Global Health Worker ShortageAugust 3rd 2006
In many countries, the shortage of qualified health workers is one of the greatest obstacles to achieving the United Nations Millennium Development Goals (MDGs). Of the eight goals adopted in 2000 by 189 Member States, which aim to reduce poverty by 2015, three are directly related to health: 1) to reduce infant and under five mortality by two thirds; 2) to reduce maternal mortality by three fourths; and 3) to halt and reverse HIV/AIDS, tuberculosis and malaria epidemics.
Fifty-seven countries, 36 of which are in sub-Saharan Africa, have severe shortages of health workers, according to the World Health Organization (WHO). The world health body estimates that more than four million additional doctors, nurses, midwives, managers and public health workers are urgently needed to fill this gap.
However, current trends indicate that this gap is set to widen rather than close.
A March 2006 report by the International Council of Nurses: The Global Nursing Shortage: Priority Areas for Intervention [242KB], posits that at the very same time as the demand for health services and nurses continues to grow (due to aging populations, increasing population growth rates, and a growing burden of chronic and non-communicable disease), the supply of available nurses in some countries is dwindling and is expected to worsen.
One recent UNFPA report: Internati onal Migration and the Millennium Development Goals [1.59MB] puts the shorfall, in sub-Saharan Africa, at a conservative miniumum of 720,000 doctors and 600,000 nurses.
To make matters worse, this poor health worker availability situation in sub-Saharan Africa is being exacerbated by the huge demand for more health workers from industrialized countries already with much high densities of health workers. As reported in the International Herald Tribune (July 27th 2006), "the shortage of doctors, nurses, and community health workers is a two-sided problem in many developing countries. Not only do many countries lack the universities to train and educate all the personnel they need, but often the nurses and doctors they do produce decide to leave Africa for the better pay and more comfortable living and working conditions of the industrialized world."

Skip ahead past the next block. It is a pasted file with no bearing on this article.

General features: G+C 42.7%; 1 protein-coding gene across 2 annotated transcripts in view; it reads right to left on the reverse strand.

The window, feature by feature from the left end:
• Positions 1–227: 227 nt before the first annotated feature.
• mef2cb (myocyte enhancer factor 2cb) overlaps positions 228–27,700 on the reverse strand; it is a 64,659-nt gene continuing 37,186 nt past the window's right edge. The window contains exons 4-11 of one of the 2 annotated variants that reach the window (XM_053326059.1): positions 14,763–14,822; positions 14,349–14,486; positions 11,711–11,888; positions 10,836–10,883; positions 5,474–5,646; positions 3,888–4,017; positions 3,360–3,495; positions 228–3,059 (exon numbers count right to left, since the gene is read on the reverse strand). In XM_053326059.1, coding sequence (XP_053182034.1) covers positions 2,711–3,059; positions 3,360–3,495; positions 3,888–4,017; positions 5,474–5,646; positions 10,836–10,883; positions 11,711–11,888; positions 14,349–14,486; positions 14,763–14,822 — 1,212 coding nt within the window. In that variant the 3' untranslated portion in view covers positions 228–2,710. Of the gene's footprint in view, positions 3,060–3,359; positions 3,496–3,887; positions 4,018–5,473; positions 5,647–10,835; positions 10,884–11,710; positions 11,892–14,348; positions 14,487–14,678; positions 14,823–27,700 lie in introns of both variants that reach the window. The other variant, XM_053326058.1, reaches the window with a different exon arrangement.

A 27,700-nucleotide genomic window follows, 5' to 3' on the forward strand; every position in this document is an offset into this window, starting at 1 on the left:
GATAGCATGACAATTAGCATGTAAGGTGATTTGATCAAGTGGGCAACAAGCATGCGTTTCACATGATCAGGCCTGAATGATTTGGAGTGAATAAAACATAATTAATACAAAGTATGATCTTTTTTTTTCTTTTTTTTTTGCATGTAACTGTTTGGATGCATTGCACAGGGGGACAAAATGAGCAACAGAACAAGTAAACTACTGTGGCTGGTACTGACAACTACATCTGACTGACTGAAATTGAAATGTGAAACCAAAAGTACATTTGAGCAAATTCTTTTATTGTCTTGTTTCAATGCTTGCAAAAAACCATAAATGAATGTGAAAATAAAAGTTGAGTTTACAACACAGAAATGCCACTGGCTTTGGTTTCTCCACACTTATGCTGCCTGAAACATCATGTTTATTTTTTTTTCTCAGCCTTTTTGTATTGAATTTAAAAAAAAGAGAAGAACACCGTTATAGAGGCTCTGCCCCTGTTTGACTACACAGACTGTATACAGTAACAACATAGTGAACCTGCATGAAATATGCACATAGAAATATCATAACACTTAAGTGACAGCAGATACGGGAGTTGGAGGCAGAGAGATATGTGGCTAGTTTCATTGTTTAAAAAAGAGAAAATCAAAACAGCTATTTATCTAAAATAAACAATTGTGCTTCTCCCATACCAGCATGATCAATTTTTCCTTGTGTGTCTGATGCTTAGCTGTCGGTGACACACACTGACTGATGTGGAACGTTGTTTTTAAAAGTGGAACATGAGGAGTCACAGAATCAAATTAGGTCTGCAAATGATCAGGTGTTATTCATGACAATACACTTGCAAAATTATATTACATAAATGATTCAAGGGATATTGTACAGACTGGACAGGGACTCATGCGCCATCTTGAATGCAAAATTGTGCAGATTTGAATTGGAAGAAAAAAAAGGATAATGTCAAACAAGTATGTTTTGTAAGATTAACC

A "brain drain" of human resources for health (HRH) is occurring from developing countries to countries such as the U.S. where, according to a 2004 report by the journal Human Resources for Health: The migration of physicians from sub-Saharan Africa to the United States of America: measures of the African brain drain [284KB] - "a total of 5,334 of America's physicians received their training in sub-Saharan Africa, a number that represents more than 6% of the physicians practicing in sub-Saharan Africa now. Nearly 86% of these Africans practicing in the USA originate from only three countries: Nigeria, South Africa and Ghana.
To address the question of health worker migration in Ghana, Realizing Rights: The Ethical Globalization Initiative, in conjunction with the Ministry of Health of Ghana and Physicians for Human Rights, held a health seminar in Accra; Ghana, on March 8th 2006 to investigate solutions for the strengthening of local health systems in light of this migration.
A summary report of this seminar, entitled: "Ghana Health Worker Migration and the Need to Strengthen Local Health Systems" [254KB] highlights key aspects of the debate around searching for solutions to this complex issue, including bi-lateral international agreements and engagement of the diaspora.
In addition, Realizing Rights is organizing an important meeting on September 12th in New York, to immediately precede the UN General Assembly High Level Dialogue on Migration and Development due to take place from September 14th - 15th 2006.
The meeting, which will be co-hosted by Physicians for Human Rights, the WHO Global Health Workforce Alliance, and the Commonwealth Secretariat, will push for sustained and innovative policy action to meet the needs of both sending and receiving nations. It will bring together leading policy makers and experts from Africa, the US and the UK to debate the issue and forge new solutions.
The meeting will also launch a Policy Working Group to assess existing efforts such as bilateral and multilateral agreements, codes of conduct and Diaspora efforts, and to promote new policy initiatives and agreements between nations.
In April of this year, President of Realizing Rights, Mary Robinson, wrote an article in the UK newspaper The Independent: British Hospitals are Africa?s Real Poachers.